• Encourage the formation of a bond between nurse and client: These strong bonds are critical to the program’s success, as they allow the nurse to learn things about the home environment that would otherwise go unnoticed.

More Information

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Contact the Innovator

Melinda M. Ohlemiller, MA
Chief Executive Officer
Nurses for Newborns Foundation
7259 Lansdowne, Suite 100
St. Louis, MO 63119
(314) 544-3433
E-mail: melinda.ohlemiller@nfnf.org

Innovator Disclosures

Ms. Ohlemiller has not indicated whether she has financial interests or business/professional affiliations relevant to the work described in this profile; however, information on funders is available in the Funding Sources section.

References/Related Articles

Nurses for Newborns Foundation. Bridge to the Future Program. Available at: http://www.nfnf.org/services/bridge-to-the-future.php.

Nurses for Newborns Foundation. Success Stories. (A “success story” of an individual patient/family served by the program.) Available at: http://www.nfnf.org/services/success-stories.php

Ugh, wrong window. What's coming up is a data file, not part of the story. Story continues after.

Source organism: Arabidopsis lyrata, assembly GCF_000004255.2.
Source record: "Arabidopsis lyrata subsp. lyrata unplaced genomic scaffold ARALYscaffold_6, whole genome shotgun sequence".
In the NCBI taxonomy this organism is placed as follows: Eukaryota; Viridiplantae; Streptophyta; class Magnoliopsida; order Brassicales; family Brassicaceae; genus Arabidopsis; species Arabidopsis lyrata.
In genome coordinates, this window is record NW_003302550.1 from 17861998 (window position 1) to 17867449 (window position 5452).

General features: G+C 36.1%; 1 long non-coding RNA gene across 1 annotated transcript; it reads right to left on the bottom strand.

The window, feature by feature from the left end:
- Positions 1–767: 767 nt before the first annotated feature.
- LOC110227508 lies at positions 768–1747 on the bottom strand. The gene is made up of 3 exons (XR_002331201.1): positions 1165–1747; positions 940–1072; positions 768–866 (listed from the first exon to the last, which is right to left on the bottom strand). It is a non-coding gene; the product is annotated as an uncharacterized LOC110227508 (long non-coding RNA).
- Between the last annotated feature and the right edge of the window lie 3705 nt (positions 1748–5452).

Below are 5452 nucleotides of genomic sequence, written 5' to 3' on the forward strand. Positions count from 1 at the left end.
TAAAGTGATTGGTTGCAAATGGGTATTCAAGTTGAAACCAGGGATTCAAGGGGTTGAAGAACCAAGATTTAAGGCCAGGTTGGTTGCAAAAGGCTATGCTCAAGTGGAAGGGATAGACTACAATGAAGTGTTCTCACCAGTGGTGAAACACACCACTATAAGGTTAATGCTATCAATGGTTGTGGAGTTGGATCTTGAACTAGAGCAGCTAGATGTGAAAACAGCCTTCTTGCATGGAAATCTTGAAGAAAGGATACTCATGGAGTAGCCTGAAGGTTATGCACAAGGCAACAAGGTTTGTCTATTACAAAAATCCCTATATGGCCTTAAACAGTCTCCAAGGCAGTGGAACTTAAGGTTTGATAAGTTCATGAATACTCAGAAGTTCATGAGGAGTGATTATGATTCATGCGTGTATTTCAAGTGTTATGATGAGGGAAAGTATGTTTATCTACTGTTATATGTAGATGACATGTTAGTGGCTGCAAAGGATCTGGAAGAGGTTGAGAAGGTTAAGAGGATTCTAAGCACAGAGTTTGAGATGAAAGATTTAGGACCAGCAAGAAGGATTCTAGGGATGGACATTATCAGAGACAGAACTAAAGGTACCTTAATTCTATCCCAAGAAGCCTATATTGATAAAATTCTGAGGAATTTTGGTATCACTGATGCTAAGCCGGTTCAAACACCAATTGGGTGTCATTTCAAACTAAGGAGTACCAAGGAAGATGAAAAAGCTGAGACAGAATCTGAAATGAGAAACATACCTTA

Footnotes

1 Bugental DB, Happaney K. Predicting infant maltreatment in low-income families: the interactive effects of maternal attributions and child status at birth. Dev Psychol. 2004;40(2):234-43. [PubMed]
2 Sullivan PM, Knutson JF. Maltreatment and disabilities: a population-based epidemiological study. Child Abuse Negl. 2000;24(10):1257-73. [PubMed]
Comment on this Innovation

Disclaimer: The inclusion of an innovation in the Innovations Exchange does not constitute or imply an endorsement by the U.S. Department of Health and Human Services, the Agency for Healthcare Research and Quality, or Westat of the innovation or of the submitter or developer of the innovation. Read more.

Original publication: April 14, 2008.
Original publication indicates the date the profile was first posted to the Innovations Exchange.

Last updated: August 27, 2014.
Last updated indicates the date the most recent changes to the profile were posted to the Innovations Exchange.

Date verified by innovator: February 18, 2009.
Date verified by innovator indicates the most recent date the innovator provided feedback during the annual review process. The innovator is invited to review, update, and verify the profile annually.